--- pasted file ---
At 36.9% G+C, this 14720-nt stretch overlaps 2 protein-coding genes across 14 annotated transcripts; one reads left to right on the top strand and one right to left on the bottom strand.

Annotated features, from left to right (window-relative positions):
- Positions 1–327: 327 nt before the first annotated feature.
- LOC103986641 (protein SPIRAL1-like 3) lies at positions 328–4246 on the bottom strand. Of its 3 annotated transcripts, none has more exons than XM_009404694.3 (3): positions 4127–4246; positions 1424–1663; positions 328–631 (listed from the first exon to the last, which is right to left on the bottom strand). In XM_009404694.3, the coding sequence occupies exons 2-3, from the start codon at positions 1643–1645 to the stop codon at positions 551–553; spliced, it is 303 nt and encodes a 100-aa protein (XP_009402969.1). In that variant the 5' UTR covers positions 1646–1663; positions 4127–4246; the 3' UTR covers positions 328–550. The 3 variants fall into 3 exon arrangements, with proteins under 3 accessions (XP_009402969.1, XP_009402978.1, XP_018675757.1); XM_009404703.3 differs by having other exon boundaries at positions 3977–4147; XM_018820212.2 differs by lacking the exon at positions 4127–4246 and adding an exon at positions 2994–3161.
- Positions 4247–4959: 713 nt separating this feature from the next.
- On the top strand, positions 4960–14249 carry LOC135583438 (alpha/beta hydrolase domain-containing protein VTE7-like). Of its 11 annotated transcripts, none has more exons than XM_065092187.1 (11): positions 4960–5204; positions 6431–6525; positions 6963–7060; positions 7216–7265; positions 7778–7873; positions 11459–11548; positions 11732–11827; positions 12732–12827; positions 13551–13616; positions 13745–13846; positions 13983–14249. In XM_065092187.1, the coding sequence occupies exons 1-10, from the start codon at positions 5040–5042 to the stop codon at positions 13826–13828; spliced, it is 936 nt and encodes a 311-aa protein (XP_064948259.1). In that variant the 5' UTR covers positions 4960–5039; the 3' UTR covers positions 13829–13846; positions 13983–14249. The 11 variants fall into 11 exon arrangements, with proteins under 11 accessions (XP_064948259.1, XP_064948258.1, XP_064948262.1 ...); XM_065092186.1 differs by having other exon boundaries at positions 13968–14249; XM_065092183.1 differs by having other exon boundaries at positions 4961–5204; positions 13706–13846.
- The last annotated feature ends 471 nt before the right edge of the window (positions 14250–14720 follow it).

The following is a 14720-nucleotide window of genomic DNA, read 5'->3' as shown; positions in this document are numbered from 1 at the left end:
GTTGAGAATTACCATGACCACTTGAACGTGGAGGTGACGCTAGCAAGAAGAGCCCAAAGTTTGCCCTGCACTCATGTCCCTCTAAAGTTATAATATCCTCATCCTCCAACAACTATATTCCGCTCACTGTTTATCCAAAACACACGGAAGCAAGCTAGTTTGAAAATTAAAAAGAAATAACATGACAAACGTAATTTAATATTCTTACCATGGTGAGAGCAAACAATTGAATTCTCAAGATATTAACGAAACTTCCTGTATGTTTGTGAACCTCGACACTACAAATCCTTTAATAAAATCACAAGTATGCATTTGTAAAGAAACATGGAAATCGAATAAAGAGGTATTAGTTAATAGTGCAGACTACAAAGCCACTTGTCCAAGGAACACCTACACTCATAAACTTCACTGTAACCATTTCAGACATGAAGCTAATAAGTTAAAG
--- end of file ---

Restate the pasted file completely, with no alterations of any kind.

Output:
At 36.9% G+C, this 14720-nt stretch overlaps 2 protein-coding genes across 14 annotated transcripts; one reads left to right on the top strand and one right to left on the bottom strand.

Annotated features, from left to right (window-relative positions):
- Positions 1–327: 327 nt before the first annotated feature.
- LOC103986641 (protein SPIRAL1-like 3) lies at positions 328–4246 on the bottom strand. Of its 3 annotated transcripts, none has more exons than XM_009404694.3 (3): positions 4127–4246; positions 1424–1663; positions 328–631 (listed from the first exon to the last, which is right to left on the bottom strand). In XM_009404694.3, the coding sequence occupies exons 2-3, from the start codon at positions 1643–1645 to the stop codon at positions 551–553; spliced, it is 303 nt and encodes a 100-aa protein (XP_009402969.1). In that variant the 5' UTR covers positions 1646–1663; positions 4127–4246; the 3' UTR covers positions 328–550. The 3 variants fall into 3 exon arrangements, with proteins under 3 accessions (XP_009402969.1, XP_009402978.1, XP_018675757.1); XM_009404703.3 differs by having other exon boundaries at positions 3977–4147; XM_018820212.2 differs by lacking the exon at positions 4127–4246 and adding an exon at positions 2994–3161.
- Positions 4247–4959: 713 nt separating this feature from the next.
- On the top strand, positions 4960–14249 carry LOC135583438 (alpha/beta hydrolase domain-containing protein VTE7-like). Of its 11 annotated transcripts, none has more exons than XM_065092187.1 (11): positions 4960–5204; positions 6431–6525; positions 6963–7060; positions 7216–7265; positions 7778–7873; positions 11459–11548; positions 11732–11827; positions 12732–12827; positions 13551–13616; positions 13745–13846; positions 13983–14249. In XM_065092187.1, the coding sequence occupies exons 1-10, from the start codon at positions 5040–5042 to the stop codon at positions 13826–13828; spliced, it is 936 nt and encodes a 311-aa protein (XP_064948259.1). In that variant the 5' UTR covers positions 4960–5039; the 3' UTR covers positions 13829–13846; positions 13983–14249. The 11 variants fall into 11 exon arrangements, with proteins under 11 accessions (XP_064948259.1, XP_064948258.1, XP_064948262.1 ...); XM_065092186.1 differs by having other exon boundaries at positions 13968–14249; XM_065092183.1 differs by having other exon boundaries at positions 4961–5204; positions 13706–13846.
- The last annotated feature ends 471 nt before the right edge of the window (positions 14250–14720 follow it).

The following is a 14720-nucleotide window of genomic DNA, read 5'->3' as shown; positions in this document are numbered from 1 at the left end:
GTTGAGAATTACCATGACCACTTGAACGTGGAGGTGACGCTAGCAAGAAGAGCCCAAAGTTTGCCCTGCACTCATGTCCCTCTAAAGTTATAATATCCTCATCCTCCAACAACTATATTCCGCTCACTGTTTATCCAAAACACACGGAAGCAAGCTAGTTTGAAAATTAAAAAGAAATAACATGACAAACGTAATTTAATATTCTTACCATGGTGAGAGCAAACAATTGAATTCTCAAGATATTAACGAAACTTCCTGTATGTTTGTGAACCTCGACACTACAAATCCTTTAATAAAATCACAAGTATGCATTTGTAAAGAAACATGGAAATCGAATAAAGAGGTATTAGTTAATAGTGCAGACTACAAAGCCACTTGTCCAAGGAACACCTACACTCATAAACTTCACTGTAACCATTTCAGACATGAAGCTAATAAGTTAAAG